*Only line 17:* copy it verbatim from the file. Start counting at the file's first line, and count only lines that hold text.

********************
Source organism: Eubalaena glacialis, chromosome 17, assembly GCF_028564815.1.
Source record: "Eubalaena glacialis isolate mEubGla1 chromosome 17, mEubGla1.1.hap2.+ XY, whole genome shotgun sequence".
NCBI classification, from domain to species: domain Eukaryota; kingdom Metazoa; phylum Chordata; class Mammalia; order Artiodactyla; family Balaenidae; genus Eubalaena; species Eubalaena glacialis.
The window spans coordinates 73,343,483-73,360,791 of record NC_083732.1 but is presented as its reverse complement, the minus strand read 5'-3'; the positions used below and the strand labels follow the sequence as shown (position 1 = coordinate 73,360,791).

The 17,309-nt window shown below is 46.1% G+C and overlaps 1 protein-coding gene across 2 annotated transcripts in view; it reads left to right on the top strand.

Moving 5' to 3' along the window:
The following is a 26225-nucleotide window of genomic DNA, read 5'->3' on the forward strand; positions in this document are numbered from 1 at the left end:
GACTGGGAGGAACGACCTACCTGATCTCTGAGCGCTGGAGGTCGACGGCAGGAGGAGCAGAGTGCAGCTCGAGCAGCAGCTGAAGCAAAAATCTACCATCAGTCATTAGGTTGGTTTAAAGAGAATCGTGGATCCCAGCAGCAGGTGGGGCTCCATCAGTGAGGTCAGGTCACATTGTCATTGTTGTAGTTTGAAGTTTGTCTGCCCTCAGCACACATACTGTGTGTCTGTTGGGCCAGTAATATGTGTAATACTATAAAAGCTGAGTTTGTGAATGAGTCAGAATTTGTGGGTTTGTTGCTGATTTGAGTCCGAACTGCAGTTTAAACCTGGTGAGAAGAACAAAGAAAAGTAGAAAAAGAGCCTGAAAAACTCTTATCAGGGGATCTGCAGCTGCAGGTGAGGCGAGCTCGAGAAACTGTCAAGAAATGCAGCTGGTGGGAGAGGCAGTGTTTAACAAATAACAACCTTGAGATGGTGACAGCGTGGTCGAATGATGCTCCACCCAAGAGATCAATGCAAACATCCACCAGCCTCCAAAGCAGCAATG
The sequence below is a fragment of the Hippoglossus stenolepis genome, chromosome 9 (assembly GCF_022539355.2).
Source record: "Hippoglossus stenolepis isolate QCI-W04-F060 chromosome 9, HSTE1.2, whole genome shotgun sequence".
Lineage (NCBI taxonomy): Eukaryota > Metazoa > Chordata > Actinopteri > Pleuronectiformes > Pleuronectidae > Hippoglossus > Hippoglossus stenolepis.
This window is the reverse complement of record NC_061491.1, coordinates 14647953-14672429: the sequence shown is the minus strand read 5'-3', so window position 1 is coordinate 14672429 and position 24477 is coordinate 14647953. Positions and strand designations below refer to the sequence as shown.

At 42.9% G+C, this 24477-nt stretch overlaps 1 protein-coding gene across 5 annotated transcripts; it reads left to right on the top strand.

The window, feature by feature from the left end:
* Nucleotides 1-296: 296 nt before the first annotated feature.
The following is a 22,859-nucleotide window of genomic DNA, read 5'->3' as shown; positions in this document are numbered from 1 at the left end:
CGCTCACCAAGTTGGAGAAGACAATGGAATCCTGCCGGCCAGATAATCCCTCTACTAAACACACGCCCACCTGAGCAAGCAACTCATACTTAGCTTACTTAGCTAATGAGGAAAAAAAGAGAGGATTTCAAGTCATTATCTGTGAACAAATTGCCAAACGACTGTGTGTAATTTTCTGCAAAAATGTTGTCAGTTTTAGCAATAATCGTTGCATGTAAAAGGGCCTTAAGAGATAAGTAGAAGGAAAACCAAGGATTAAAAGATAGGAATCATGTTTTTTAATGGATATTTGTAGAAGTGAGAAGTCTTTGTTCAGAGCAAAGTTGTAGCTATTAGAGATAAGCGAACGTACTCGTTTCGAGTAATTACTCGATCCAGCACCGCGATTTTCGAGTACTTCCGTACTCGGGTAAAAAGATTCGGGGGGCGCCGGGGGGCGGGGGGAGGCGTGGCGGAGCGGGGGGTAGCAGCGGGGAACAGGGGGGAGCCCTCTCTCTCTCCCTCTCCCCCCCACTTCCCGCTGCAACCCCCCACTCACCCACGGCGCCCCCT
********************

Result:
CGCTCACCAAGTTGGAGAAGACAATGGAATCCTGCCGGCCAGATAATCCCTCTACTAAACACACGCCCACCTGAGCAAGCAACTCATACTTAGCTTACTTAGCTAATGAGGAAAAAAAGAGAGGATTTCAAGTCATTATCTGTGAACAAATTGCCAAACGACTGTGTGTAATTTTCTGCAAAAATGTTGTCAGTTTTAGCAATAATCGTTGCATGTAAAAGGGCCTTAAGAGATAAGTAGAAGGAAAACCAAGGATTAAAAGATAGGAATCATGTTTTTTAATGGATATTTGTAGAAGTGAGAAGTCTTTGTTCAGAGCAAAGTTGTAGCTATTAGAGATAAGCGAACGTACTCGTTTCGAGTAATTACTCGATCCAGCACCGCGATTTTCGAGTACTTCCGTACTCGGGTAAAAAGATTCGGGGGGCGCCGGGGGGCGGGGGGAGGCGTGGCGGAGCGGGGGGTAGCAGCGGGGAACAGGGGGGAGCCCTCTCTCTCTCCCTCTCCCCCCCACTTCCCGCTGCAACCCCCCACTCACCCACGGCGCCCCCT